Gastropod Neuroscience

Bjoern Brembs is attending and liveblogging from the Gastropod Neuroscience meeting at Friday Harbor Laboratories and has posted about several talks already and will likely post more over the next couple of days.
Something struck me in his coverage of Dennis Willows’ talk about magnetoreception in Tritonia:

However, in 20 years of research, the researchers haven’t found the cells which sense the magnetic field and transmit the information to the neurons in the brain.

Well, Ken Lohmann, barely a mile or so from me, has already published several papers on Tritonia neurons sensitive to changes in the Earth’s geomagnetic field. Is there a controversy about this? I doubt Willows is unaware of Lohmann’s work, so why did he ignore it in his talk? Or did I misunderstand that remark?
Ronald Chase: snails slugs and sex adds more complexity to the story of penis fencing in molluscs than I was aware of previously.
More from the meeting so far:
Robert Meech: Why Mollusks behave the way they do
Richard Satterlie: Swimming Speed Changes in a Predatory Mollusk
Leonard Kaczmarek: Regulation of prolonged changes in neuronal excitability
Klaude Weiss: Dynamic reorganization of the feeding CPG of Aplysia (Aplysia used to be a biggie animal model in circadian field, but I don’t think there is anyone working on it any more)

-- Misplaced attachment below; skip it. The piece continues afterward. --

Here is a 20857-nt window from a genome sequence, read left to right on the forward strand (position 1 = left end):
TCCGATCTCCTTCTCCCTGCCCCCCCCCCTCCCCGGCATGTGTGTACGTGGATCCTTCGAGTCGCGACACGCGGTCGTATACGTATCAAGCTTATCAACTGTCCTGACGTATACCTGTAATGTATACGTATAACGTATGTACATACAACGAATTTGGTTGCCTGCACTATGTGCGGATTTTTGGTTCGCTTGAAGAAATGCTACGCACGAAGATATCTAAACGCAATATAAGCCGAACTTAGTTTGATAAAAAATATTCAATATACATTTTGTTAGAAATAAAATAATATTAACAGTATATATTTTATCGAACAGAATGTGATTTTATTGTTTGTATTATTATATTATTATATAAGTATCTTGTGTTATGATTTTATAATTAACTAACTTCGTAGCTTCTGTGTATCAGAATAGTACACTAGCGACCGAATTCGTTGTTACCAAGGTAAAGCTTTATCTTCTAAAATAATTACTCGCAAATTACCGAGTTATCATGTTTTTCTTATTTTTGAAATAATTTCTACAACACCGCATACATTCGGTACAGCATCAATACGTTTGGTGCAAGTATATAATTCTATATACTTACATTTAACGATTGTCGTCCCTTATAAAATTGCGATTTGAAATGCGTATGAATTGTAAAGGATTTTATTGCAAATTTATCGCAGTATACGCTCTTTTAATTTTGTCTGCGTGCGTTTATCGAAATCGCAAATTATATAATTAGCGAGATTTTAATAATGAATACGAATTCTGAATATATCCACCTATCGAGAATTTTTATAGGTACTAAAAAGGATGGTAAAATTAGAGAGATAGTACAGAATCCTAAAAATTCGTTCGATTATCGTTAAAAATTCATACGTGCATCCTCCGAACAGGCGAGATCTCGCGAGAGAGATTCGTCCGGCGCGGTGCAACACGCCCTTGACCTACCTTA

Paul Katz: Nudibranchs, Neuromodulation, Neural circuits, & Neuromics
Unfortunately, no pretty pictures of Nudibranchs (or any gastropods for that matter – just people, people, people). For that, you have to visit Bouphonia on Fridays.

8 responses to “Gastropod Neuroscience

  1. I didn’t get around to posting gastropod pictures, yet! By the end of the meeting or so, I’ll have a few pics and videos of swimming snails up on my blog and/or youtube! 🙂
    Willows did show these responses to changes in the magnetic field, but they are not the neurons sensing the field, they’re postsynaptic to so far unknown sensory neurons.

  2. I didn’t get around to posting gastropod pictures, yet! By the end of the meeting or so, I’ll have a few pics and videos of swimming snails up on my blog and/or youtube! 🙂
    Willows did show these responses to changes in the magnetic field, but they are not the neurons sensing the field, they’re postsynaptic to so far unknown sensory neurons.

  3. I didn’t get around to posting gastropod pictures, yet! By the end of the meeting or so, I’ll have a few pics and videos of swimming snails up on my blog and/or youtube! 🙂
    Willows did show these responses to changes in the magnetic field, but they are not the neurons sensing the field, they’re postsynaptic to so far unknown sensory neurons.

  4. Actually, Lohmann and Willows have published together, so it would be very surprising indeed if Willows wouldn’t cite his collaborator.

  5. Actually, Lohmann and Willows have published together, so it would be very surprising indeed if Willows wouldn’t cite his collaborator.

  6. Actually, Lohmann and Willows have published together, so it would be very surprising indeed if Willows wouldn’t cite his collaborator.

  7. Thanks – good to know. I have yet to read those papers. I only remember when he (Lohmann) talked about it before even the first paper came out.

  8. That seems odd to me too. Maybe he was parsing the point — the structures animals use to sense the magnetic field have been identified, but not the neurons that interpret the information. A former teacher of mine, Joe Kirschvink, has done some research on this. His latest pub is here: http://www.gps.caltech.edu/~jkirschvink/pdfs/WalkerFishChapter.pdf